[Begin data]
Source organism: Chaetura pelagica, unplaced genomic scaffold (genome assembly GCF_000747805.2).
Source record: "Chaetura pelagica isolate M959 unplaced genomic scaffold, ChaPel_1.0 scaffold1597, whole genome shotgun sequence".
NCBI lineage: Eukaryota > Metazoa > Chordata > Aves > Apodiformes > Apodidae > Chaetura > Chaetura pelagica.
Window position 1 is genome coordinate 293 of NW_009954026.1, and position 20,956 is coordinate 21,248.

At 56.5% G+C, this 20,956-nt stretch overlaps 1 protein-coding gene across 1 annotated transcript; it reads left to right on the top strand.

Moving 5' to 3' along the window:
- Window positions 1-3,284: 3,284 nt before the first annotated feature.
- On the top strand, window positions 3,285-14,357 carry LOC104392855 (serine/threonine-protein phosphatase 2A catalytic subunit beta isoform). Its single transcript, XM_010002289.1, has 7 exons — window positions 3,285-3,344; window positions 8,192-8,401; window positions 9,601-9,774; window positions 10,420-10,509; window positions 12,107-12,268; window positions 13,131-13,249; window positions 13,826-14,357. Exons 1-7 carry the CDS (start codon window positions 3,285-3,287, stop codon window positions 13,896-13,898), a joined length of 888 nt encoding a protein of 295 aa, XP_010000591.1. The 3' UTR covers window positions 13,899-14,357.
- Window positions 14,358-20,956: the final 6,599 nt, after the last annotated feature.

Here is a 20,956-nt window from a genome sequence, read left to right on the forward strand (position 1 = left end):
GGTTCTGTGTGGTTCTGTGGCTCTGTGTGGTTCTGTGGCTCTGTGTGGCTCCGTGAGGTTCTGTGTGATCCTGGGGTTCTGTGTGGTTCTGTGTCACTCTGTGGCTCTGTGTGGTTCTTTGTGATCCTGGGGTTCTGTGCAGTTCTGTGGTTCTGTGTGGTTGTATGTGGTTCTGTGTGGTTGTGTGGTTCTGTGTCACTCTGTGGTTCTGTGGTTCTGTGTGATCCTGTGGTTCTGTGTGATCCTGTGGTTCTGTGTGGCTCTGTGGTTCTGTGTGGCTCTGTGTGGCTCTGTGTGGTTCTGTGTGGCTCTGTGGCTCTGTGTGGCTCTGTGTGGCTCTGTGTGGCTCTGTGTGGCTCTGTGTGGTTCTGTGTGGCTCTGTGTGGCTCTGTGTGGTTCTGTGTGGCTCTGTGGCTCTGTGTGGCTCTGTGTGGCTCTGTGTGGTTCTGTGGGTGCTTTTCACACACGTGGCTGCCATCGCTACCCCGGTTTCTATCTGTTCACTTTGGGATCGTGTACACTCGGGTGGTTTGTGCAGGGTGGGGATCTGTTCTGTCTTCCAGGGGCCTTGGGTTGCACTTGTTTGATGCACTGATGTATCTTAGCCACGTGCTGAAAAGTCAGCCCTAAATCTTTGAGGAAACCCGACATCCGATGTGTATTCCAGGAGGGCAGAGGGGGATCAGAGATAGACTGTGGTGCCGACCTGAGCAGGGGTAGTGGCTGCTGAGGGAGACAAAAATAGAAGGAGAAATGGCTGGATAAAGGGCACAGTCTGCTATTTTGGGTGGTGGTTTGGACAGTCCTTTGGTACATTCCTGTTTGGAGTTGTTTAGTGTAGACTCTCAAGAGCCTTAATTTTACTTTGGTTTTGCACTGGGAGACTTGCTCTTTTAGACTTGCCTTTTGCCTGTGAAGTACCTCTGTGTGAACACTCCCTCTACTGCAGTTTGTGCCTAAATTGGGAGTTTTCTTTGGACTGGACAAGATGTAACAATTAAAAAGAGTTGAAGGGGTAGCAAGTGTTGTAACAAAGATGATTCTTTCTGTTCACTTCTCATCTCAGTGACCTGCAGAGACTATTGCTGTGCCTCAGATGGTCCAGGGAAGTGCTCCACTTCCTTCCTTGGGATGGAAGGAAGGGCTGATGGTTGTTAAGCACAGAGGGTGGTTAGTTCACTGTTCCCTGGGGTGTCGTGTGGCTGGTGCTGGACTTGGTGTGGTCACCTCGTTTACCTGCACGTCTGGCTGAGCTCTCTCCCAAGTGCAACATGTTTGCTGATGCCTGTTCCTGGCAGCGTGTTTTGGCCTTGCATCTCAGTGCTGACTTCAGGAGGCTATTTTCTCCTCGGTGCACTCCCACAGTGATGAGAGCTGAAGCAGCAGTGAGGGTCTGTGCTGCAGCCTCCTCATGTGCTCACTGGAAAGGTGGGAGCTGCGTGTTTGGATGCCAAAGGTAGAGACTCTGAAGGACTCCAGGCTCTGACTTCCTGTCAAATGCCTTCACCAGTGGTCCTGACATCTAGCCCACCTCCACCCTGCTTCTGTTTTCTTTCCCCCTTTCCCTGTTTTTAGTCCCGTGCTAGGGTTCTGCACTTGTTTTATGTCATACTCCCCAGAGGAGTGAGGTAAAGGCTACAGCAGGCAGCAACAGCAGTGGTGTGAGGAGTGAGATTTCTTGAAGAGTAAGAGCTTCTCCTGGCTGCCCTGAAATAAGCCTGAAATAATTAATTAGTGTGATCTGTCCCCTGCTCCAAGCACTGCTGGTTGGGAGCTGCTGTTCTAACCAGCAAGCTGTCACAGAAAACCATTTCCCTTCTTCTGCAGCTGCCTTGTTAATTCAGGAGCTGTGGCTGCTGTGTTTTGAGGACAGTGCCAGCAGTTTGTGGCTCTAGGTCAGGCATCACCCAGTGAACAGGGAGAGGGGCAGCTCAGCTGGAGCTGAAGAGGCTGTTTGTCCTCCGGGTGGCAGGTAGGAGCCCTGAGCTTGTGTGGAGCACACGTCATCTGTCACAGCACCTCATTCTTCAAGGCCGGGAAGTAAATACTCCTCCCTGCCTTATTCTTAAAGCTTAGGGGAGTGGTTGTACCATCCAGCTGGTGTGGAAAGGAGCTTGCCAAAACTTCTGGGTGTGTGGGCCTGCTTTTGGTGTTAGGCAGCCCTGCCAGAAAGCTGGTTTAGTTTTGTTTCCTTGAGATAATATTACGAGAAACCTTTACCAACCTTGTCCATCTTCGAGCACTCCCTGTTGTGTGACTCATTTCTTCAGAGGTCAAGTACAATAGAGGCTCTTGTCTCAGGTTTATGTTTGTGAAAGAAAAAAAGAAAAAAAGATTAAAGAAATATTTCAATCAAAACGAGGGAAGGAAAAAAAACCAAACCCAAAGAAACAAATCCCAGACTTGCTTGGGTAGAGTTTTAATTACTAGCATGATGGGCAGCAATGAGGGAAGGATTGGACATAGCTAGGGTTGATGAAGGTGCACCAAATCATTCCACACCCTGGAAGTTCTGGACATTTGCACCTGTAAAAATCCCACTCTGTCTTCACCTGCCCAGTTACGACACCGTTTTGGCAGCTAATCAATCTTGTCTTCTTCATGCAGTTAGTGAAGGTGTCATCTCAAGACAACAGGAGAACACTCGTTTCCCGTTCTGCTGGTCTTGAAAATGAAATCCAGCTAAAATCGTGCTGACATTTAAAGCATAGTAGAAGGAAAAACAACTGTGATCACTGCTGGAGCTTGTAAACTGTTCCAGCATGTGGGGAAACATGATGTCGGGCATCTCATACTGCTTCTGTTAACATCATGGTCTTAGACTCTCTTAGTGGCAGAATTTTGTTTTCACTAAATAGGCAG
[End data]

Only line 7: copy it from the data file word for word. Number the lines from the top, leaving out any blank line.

- Window positions 1-3,284: 3,284 nt before the first annotated feature.